Many of you surely have opposed the Bush-Blair invasion of Iraq. We wonder whether you are considering resigning from your University positions, refusing to lecture to English students and refusing to pay taxes to a government which uses them to kill Iraqis. To the best of our knowledge, the coalition forces have killed in the space of a year at least 5 times as many Iraqi civilians (16,000 as of October 2004, most of them women and children - BBC 29.10.04) as the Israelis have killed in the past 5 years of Intifada (3,574 according to the Palestinian Red Crescent - most of them Palestinian fighters, not civilians). And this - along with the preceding starvation of the Iraqi civilian population as a result of Western sanctions - was not preceded by any Iraqi attack on Britain's population, such as Israel's civilians have repeatedly suffered at the hands of organized Palestinian irregular fighters and suicide bombers; even the evidence of a potential threat of attack, on which Britain went to war, was flimsy and proved false. Is this perhaps a case of seeing "the speck that is in your brother's eye, but not the beam that is in your own eye?"

The academic community in Israel enjoys full academic freedom, as is clear from the wide divergence of views that emanate from it. The proposed boycott by British academics thus must be seen as an attempt to curtail academic freedom. We are convinced that our time as academics would be better spent not in ostracising and silencing other academics for the moral messiness in the world around us, but in encouraging research and exchange of information and ideas as to the most effective ways of rectifying it.

Frances Raday
President of the Israel Association of Feminist and Gender Studies,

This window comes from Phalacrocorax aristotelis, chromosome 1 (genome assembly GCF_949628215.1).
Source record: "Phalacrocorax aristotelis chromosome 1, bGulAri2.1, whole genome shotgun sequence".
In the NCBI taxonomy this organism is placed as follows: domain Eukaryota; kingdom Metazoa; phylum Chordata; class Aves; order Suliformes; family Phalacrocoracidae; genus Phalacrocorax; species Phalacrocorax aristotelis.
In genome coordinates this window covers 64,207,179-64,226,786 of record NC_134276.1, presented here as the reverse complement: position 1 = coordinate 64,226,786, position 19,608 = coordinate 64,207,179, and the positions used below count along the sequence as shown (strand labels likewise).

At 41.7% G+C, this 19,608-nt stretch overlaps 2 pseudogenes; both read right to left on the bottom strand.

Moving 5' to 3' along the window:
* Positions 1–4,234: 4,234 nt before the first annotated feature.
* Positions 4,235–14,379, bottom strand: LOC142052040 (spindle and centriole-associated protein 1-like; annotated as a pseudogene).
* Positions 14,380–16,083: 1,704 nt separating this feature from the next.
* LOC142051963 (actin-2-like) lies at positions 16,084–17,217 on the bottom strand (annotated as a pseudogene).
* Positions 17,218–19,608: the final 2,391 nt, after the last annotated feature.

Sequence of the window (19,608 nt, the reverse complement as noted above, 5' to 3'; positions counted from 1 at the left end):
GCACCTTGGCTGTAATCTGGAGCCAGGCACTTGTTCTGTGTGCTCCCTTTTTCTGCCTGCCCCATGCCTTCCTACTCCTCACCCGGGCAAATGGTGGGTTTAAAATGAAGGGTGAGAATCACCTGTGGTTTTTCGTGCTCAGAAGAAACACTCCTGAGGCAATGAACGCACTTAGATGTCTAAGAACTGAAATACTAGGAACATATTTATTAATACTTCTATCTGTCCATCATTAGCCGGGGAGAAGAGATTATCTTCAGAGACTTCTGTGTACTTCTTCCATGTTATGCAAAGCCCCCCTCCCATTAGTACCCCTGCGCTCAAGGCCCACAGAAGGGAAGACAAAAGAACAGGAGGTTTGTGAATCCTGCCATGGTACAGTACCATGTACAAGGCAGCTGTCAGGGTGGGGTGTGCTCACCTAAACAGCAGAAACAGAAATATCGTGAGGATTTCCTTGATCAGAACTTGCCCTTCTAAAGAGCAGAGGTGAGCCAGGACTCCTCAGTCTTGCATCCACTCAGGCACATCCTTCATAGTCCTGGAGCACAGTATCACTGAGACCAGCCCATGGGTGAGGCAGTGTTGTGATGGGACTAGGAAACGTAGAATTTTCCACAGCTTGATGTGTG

Professor of Law
The College of Management Academic Studies
Lieberman Chair, Hebrew University of Jerusalem

This kind of boycott is very injurious to Jewish Studies in particular, because we have close contact with Israeli colleagues all the time, and it would be very damaging to our continued collaboration if this kind of official boycott were declared.
As pointed out by Jim Davila at Paleojudaica, the Yeshiva University Museum Presents A Journey Through the Talmud's History. The exhibit will be up through August 2005.

I'm curious whether they deal also with the anti-Talmud slanders frequent among anti-Semitic writers, and now to be found online as well. (I'm thinking of Carol A. Valentine's website, where she has put up a good deal of the Soncino translation of the Talmud into English, following in the footsteps of Elizabeth Dilling's publication of those passages in her book "The Jewish Religion: Its Influence Today." Dilling, a notorious anti-Semite, also published "The Plot Against Christianity"). (I'm not providing the links here because I don't want to have direct links from my site to hers!)

And I still wonder why the Soncino publishing company has not sued Valentine to force her to take down her site, since she's clearly violating their copyright.

Tuesday, April 19, 2005

Cardinal Ratzinger elected new Pope. We will see. Andrew Sullivan is very unhappy that Ratzinger is the new Pope, given Ratzinger's theological conservatism and role as enforcer of Catholic orthodoxy.

Friday, April 15, 2005

Here's the report from the IC student newspaper about yesterday's rally: Hundreds rally to 'Erase the Hate'. A detail that I got wrong from yesterday's posting - Emily Liu is the name of the president of Asian Culture Club.

And also, an important part of the rally I forgot to report on: before the rally started, a new rainbow flag was raised, along with a flag reading "Erase the Hate" with a rainbow fringe. As the Ithacan reported: "Freshman Taryn Michelitch announced that from 9 p.m. Thursday to 7 a.m. Friday, prism will hold a vigil underneath the flagpole to make sure the flag stays in the air."

To see some nice pictures of the rally, go to the "Erase the Hate" photo gallery.